A slow pandemic support for startups
A TechCabal roundup about the
impact of the coronavirus pandemic
on Africa’s tech industry

JUNE 21, 2020
This newsletter is a weekly special focused on the effect of the novel coronavirus, COVID-19 on African tech and innovation ecosystems. Subscribe here to get it directly in your inbox every Sunday at 3 pm WAT.


Consumer-facing digital lending apps are the subject of today’s conversation.

In the early days of the pandemic, Carbon CEO & co-founder Chijioke Dozie told Business Day it had adjusted its maximum loan amount from ₦1 million ($2,585) to ₦500,000 ($1,292). Dozie also mentioned that his company has temporarily slowed down loan increases for repeat borrowers.

Although it appears things are looking better with lockdowns being lifted across the world and business reopening, it doesn’t seem like much has changed for consumer lending apps.

Two months after Dozie’s interview, Carbon posted an explainer video in response to complaints about lower loan amounts, and some of the responses to the video raise some questions.

Last week, someone I know, let’s call them Max, tried to get a loan from another lender. They couldn’t. This person had received loans from the lender more than once before.

Welcome to today’s edition of our weekly newsletter. If this is your first time, do catch up on previous editions. Also, a friendly reminder that the virus is still out there, and here are resources to help you stay safe and happy thoughts to weather these times.

Let’s get back to Max’s story.


Are lending apps struggling?

Max had used Migo a number of times, and because they often repaid, they were beginning to get as high as ₦50,000 naira. Last week they tried to get a loan as usual but saw the message below:

It raises a number of questions. Are people requesting more loans? If yes, will they repay? Will
default rates go up? Are lenders struggling because of the unusual increase in demand?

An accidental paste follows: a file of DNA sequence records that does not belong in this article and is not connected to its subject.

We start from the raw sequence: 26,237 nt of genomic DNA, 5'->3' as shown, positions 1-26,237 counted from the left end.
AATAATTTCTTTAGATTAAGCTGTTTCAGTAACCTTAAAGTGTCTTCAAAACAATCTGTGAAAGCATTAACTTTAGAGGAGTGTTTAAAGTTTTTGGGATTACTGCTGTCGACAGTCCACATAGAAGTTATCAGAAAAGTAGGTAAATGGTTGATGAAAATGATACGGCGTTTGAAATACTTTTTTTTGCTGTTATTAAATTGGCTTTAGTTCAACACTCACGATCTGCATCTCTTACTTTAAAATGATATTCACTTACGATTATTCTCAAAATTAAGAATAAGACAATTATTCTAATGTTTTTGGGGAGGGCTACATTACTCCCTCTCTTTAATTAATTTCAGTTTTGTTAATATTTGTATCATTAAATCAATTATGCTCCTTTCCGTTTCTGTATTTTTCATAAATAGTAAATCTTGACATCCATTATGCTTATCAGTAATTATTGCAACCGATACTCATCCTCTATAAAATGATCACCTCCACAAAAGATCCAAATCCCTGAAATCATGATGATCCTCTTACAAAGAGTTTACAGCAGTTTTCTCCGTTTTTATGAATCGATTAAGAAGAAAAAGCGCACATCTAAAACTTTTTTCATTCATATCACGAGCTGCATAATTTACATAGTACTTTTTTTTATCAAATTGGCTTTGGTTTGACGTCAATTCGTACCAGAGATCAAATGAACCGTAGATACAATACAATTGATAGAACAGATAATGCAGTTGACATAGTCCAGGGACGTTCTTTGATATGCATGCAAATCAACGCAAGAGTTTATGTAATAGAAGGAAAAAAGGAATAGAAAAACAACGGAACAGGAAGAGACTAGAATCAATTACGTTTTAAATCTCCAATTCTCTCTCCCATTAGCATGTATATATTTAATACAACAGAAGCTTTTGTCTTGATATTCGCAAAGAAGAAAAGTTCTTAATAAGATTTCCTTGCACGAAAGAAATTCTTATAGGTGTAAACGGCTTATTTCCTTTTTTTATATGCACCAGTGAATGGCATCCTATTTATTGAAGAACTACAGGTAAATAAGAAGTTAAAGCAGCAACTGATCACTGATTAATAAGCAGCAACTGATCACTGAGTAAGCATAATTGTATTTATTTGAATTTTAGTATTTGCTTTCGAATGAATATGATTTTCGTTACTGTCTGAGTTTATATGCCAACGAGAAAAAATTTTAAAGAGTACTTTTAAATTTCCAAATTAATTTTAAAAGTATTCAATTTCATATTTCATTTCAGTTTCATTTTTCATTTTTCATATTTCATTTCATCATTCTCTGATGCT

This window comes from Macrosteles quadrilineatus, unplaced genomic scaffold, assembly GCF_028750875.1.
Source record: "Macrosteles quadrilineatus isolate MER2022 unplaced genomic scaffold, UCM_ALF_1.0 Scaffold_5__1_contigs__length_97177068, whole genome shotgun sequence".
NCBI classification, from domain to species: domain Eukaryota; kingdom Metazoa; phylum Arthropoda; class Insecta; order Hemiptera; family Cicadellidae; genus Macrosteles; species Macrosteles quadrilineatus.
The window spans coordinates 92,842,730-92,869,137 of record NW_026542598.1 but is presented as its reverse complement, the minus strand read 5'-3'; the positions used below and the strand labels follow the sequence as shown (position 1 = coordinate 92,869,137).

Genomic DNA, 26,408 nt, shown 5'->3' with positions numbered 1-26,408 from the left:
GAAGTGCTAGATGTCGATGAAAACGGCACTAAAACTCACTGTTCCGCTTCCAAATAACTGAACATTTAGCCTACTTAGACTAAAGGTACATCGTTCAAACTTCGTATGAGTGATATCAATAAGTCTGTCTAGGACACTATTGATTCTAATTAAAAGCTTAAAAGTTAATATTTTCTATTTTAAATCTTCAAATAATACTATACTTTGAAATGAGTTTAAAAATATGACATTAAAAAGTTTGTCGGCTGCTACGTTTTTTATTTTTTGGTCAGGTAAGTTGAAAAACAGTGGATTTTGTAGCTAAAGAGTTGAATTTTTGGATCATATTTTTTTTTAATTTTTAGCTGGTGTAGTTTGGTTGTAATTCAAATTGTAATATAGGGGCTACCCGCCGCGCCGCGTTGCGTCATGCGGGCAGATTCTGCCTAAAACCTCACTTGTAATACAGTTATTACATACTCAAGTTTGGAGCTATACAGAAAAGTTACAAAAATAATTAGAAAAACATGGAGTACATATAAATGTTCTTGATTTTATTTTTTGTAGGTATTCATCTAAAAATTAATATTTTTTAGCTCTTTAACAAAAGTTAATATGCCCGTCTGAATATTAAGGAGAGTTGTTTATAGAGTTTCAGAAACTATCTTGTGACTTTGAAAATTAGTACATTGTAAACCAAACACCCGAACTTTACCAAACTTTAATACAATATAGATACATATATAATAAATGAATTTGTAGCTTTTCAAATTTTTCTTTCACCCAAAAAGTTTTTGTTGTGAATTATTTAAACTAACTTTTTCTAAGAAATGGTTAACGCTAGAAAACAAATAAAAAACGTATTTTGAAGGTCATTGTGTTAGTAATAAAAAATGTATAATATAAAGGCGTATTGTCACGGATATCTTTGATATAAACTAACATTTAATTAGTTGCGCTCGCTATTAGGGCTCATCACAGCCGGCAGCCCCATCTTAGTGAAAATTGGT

the explainer video posted by Carbon, the company blamed late repayment and non-payment for lower loan amounts. Responses to the video showed that even loyal customers were getting lower amounts just like in Max’s case.

Like Max, Jordan (not real name) shares a confusing experience with GTBank’s QuickCredit app.

“I had earlier repaid a ₦600,000 loan just before the pandemic and lockdowns kicked off, and a few weeks later I tried taking another loan and got a sixth of the amount I last repaid. I was surprised because the amount was supposed to be higher. One month after the lockdown, I got an SMS from GTBank that I could get up to ₦5 million. What changed?”

For Max, they got a loan from another newer lending service, after trying Migo unsuccessfully.

Back in April, the African Union estimated that there could be 20 million job losses in Africa as a result of the novel coronavirus; South Africa alone could lose 7 million jobs.

The numbers on economic growth and consumer spending are not
pretty either. So if a person who took a loan suddenly loses their job, the result is that they will be unable to pay back.

Did this borrower lose their job?
Pandemic-induced pay cuts and furloughs mean more people and businesses could be in need of loans. But keeping default rates low is a key metric for lenders so there’s a lot of caution in giving out higher amounts. And this will inevitably lead to a vicious cycle.

Higher default rates could be problematic for lending startups. In East Africa’s two major markets; Kenya and Tanzania, data from the Consultative Group to Assist the Poor (CGAP) in 2018, revealed high delinquency and default rates. CGAP surveyed over 1,000 digital borrowers in Kenya and Tanzania, it found that roughly 50 percent and 56 percent respectively report that they have repaid a loan late. About 12 percent and 31 percent, respectively, say they have defaulted.